America's 'Civil' Wars

Hugh Purcell examines the impact on either side of the Atlantic of Ken Burns’s tour de force, The Civil War.

BBC TV is currently broadcasting a history series about two land armies slugging away at each other, about new weapons of mass destruction; behind them are military contractors making easy money out of the war and Wall Street speculators trading on inside information; there is also an ever present civil rights question and a growing feminist movement. The series is called ‘The (American) Civil War'.


It was made by historical film-maker Ken Burns in New England during the second half of the 1980s. It is a product of its period and with the Gulf War beginning only weeks before its American transmission it is now a series of enormous topicality. No wonder General Schwarzkopf kept all eleven hours on video cassette in his Saudi bunker or that President Bush, no doubt inescapably drawn to the portrayal of President Lincoln, has said it is the finest history series he has seen on television.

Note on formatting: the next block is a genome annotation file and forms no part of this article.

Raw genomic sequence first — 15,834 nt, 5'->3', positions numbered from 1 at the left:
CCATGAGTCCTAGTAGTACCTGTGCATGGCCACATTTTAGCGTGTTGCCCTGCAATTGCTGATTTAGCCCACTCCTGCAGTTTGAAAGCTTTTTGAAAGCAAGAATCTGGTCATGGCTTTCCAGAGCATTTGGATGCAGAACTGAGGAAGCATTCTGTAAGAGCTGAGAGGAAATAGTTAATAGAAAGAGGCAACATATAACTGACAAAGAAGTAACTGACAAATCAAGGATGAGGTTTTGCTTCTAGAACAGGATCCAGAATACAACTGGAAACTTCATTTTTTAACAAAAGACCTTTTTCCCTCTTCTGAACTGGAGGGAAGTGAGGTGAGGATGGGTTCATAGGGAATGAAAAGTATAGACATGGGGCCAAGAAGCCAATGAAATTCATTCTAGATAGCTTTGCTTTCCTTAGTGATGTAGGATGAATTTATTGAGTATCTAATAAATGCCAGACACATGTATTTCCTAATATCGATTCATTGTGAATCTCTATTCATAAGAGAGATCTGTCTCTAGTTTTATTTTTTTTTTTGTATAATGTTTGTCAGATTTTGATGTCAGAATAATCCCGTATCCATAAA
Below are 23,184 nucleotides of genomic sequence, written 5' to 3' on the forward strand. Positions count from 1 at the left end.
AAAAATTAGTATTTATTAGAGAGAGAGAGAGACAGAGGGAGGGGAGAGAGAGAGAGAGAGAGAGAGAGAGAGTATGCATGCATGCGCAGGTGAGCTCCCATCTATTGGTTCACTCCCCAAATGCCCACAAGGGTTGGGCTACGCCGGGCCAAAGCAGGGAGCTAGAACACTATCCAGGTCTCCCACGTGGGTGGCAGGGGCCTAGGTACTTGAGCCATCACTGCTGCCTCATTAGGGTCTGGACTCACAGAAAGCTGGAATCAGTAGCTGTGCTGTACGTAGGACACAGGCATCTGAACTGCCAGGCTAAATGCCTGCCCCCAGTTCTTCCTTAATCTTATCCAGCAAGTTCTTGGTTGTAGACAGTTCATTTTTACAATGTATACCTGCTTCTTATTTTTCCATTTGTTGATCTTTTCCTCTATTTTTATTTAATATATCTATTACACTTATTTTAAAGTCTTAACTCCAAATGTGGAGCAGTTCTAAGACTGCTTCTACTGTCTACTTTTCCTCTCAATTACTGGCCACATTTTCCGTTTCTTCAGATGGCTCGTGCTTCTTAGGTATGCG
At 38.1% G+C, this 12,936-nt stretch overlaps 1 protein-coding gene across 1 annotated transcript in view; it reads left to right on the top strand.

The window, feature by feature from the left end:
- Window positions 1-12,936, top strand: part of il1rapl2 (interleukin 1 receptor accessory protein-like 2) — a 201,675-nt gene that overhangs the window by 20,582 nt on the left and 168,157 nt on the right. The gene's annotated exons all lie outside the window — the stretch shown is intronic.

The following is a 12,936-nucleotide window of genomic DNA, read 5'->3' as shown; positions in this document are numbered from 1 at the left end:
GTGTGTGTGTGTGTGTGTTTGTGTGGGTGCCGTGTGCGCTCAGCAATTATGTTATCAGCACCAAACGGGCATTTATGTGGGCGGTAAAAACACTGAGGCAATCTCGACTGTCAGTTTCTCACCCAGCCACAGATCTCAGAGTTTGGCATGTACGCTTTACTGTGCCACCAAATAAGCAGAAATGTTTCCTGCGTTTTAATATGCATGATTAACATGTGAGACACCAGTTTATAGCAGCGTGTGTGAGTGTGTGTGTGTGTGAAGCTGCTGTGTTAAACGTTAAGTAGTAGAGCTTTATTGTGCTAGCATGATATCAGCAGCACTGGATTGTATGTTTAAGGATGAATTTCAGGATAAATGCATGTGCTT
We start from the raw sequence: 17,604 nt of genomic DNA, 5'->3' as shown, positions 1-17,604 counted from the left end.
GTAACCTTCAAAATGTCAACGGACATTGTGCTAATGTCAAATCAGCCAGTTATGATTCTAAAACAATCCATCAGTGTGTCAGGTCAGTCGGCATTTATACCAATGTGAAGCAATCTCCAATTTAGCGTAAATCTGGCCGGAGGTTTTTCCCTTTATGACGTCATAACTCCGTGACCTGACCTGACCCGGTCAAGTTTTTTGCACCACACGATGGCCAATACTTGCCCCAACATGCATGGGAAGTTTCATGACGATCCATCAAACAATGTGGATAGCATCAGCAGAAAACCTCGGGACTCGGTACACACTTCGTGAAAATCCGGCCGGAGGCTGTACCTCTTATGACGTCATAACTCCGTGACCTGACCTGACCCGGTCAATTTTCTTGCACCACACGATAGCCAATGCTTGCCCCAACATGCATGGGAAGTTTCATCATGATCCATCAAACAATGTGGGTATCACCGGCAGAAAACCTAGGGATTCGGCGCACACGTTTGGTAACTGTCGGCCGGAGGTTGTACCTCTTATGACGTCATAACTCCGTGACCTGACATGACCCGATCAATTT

To continue reading this article you will need to purchase access to the online archive.

Buy Online Access  Buy Print & Archive Subscription

If you have already purchased access, or are a print & archive subscriber, please ensure you are logged in.

Please email if you have any problems.